Over the last 10 years, there has been significant interest in targeting the activity of the eIF4F complex. The knowledge that eIF4F assembly is under mTOR control was the first stepping stone toward this. The finding that MYC is one of the most frequently amplified genes in human cancers (155), coupled with an appreciation of its regulatory relationship with eIF4F, helped further fuel this interest. Targeting translation as an antineoplastic approach is not new. Depletion of asparagine pools with asparaginase inhibits translation elongation and is used to treat acute lymphoblastic leukemia and pediatric acute myeloid leukemia (156). Moreover, homoharringtonine, an inhibitor of translation elongation has been approved by the FDA for treatment of chronic myeloid leukemia (157). A large body of biologic data ranging from cell-based and preclinical models assays suppressing eIF4E, eIF4A, and eIF4F support the idea that targeting eIF4F activity would be antineoplastic (reviewed in ref. 158). For example, eIF4E oncogenic activity downstream of AKT-mTOR hyperactivation is severely compromised in 4EBPM transgenic mice, which express an inducible mutant form of 4EBP1 that can no longer be phosphorylated by mTOR (159). In these mice, initiation, maintenance, and progression of Akt-mediated T-cell lymphomagenesis are dramatically thwarted, leading to increased overall survival. Mechanistically, the anti-oncogenic effects of the 4EBPM protein are due at least in part to the decreased translation of the MCL1 anti-apoptotic factor in early T cell progenitors (159). Experiments targeting eIF4E using antisense RNA (116, 129), or peptides to interfere with eIF4E–eIF4G interaction (160162), demonstrated suppression of the oncogenic properties of transformed cell lines ex vivo and/or tumor growth in vivo. Most telling, the development of a mouse model in which eIF4E expression can be inducibly suppressed by shRNAs engineered to be under doxycycline responsiveness afforded an alternative, genetic approach to pharmacologically targeting eIF4F activity in vivo (89). Using this model to suppress eIF4E in pre-lymphomatous B cells in Eμ-Myc mice revealed significantly delayed tumor onset and demonstrated a tolerance for suppressed eIF4E levels at the organismal level, thus underscoring eIF4F's status as an important marker for tumor-specific vulnerability in vivo (89). A further key functional link between MYC and mTOR has been recently described, where MYC directs mTOR-dependent phosphorylation of 4EBP1, without affecting other mTOR substrates such as S6K (92). Taken together, these findings reveal a critical vulnerability for MYC overexpressing cancer cells that may rely on eIF4E availability for cancer cell survival (89, 92). Indeed, blocking 4E-BP phosphorylation either genetically or pharmacologically with the ATP-site inhibitor INK128, results in a dramatic reduction of lymphomagenesis in Eμ-Myc mice (92).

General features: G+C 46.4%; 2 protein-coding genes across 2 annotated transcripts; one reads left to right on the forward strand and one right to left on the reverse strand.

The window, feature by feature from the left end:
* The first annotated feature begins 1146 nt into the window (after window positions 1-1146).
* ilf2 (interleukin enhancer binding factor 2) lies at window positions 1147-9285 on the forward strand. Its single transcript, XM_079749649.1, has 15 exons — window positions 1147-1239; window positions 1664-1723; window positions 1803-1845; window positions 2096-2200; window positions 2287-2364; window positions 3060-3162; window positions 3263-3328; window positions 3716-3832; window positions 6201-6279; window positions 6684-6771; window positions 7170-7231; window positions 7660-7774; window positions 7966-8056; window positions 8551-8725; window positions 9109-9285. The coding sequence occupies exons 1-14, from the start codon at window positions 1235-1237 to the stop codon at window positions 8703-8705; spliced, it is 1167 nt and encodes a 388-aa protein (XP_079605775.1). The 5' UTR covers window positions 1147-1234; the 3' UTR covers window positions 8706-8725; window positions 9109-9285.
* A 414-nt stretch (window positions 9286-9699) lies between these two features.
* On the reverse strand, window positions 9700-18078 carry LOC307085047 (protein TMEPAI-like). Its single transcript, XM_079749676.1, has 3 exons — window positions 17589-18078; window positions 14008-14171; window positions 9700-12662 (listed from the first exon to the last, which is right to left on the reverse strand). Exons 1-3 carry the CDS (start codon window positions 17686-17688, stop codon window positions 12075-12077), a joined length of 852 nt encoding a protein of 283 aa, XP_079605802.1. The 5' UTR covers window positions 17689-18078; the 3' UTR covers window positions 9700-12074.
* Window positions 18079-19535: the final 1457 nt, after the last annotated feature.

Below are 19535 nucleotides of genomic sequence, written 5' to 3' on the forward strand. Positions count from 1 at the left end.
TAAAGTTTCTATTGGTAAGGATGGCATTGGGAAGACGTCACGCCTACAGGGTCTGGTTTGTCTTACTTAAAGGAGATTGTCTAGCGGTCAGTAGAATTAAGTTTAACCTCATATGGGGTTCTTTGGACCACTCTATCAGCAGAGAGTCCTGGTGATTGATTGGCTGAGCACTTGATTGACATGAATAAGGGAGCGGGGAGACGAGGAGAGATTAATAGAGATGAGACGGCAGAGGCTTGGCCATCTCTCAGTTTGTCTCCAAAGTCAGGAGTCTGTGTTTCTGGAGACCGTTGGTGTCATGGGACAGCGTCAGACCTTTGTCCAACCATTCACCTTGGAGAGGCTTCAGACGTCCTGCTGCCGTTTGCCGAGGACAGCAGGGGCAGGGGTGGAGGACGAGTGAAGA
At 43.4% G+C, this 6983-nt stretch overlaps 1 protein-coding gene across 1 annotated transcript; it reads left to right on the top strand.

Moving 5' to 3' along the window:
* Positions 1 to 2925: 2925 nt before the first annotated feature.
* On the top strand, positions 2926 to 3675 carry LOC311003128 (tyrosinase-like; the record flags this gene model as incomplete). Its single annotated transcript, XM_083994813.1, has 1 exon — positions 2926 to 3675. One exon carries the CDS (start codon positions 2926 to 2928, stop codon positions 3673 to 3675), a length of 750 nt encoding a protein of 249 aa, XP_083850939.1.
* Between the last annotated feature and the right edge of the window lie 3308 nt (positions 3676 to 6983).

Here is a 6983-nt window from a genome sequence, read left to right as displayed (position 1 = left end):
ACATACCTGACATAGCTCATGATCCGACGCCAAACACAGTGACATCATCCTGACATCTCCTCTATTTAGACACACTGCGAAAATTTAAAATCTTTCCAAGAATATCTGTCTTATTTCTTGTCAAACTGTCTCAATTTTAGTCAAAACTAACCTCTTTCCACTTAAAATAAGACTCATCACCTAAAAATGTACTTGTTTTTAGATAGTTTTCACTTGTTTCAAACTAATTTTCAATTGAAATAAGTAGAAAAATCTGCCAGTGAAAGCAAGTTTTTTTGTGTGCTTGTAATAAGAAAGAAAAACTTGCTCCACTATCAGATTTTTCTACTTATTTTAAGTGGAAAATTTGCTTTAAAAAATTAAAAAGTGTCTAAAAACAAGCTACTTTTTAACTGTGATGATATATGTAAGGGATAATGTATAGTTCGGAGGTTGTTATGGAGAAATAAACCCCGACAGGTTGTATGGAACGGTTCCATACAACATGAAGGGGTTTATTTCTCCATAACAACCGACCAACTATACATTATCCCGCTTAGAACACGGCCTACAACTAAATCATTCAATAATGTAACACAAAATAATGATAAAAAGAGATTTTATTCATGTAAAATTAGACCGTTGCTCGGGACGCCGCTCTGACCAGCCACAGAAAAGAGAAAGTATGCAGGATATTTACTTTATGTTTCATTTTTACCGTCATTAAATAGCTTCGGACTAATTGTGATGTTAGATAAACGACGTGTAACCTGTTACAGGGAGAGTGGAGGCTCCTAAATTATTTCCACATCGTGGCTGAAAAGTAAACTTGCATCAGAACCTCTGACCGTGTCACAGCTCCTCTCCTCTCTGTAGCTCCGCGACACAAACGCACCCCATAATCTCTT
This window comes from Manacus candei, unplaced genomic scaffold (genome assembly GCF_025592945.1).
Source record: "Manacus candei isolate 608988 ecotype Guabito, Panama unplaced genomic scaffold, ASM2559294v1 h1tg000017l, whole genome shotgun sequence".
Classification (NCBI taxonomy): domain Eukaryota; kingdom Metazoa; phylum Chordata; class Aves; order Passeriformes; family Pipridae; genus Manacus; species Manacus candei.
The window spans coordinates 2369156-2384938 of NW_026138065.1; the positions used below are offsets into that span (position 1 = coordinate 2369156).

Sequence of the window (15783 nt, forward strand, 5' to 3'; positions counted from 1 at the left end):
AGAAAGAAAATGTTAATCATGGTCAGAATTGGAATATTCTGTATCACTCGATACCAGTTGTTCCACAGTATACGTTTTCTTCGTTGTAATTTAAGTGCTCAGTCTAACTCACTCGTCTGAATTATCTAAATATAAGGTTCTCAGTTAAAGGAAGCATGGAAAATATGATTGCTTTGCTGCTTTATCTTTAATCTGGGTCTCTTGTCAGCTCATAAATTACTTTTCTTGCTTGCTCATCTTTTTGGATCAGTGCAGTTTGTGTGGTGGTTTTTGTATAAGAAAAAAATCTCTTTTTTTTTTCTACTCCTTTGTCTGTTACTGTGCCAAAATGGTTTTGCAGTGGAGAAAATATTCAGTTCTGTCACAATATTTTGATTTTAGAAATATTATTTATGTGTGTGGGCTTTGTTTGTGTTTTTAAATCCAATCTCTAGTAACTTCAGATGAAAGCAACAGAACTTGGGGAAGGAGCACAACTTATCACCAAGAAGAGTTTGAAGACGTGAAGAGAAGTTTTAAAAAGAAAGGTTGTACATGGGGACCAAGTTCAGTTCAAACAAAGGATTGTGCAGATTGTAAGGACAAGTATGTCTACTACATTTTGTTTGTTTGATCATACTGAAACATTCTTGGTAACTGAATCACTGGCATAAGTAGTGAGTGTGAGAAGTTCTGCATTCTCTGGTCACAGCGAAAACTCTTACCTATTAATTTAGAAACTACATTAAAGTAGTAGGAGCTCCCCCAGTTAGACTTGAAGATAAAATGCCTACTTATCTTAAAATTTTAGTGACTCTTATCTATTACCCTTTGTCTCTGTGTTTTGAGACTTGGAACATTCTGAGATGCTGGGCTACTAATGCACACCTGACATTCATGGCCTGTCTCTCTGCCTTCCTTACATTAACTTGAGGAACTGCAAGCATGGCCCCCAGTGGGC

The eIF4F complex offers multiple possibilities for functional interdiction, some of which have been probed with small-molecule inhibitors in high-throughput screens. These include blocking eIF4E–cap interaction, interfering with eIF4E–eIF4G interaction, inhibiting eIF4A helicase activity, and suppressing eIF4E levels.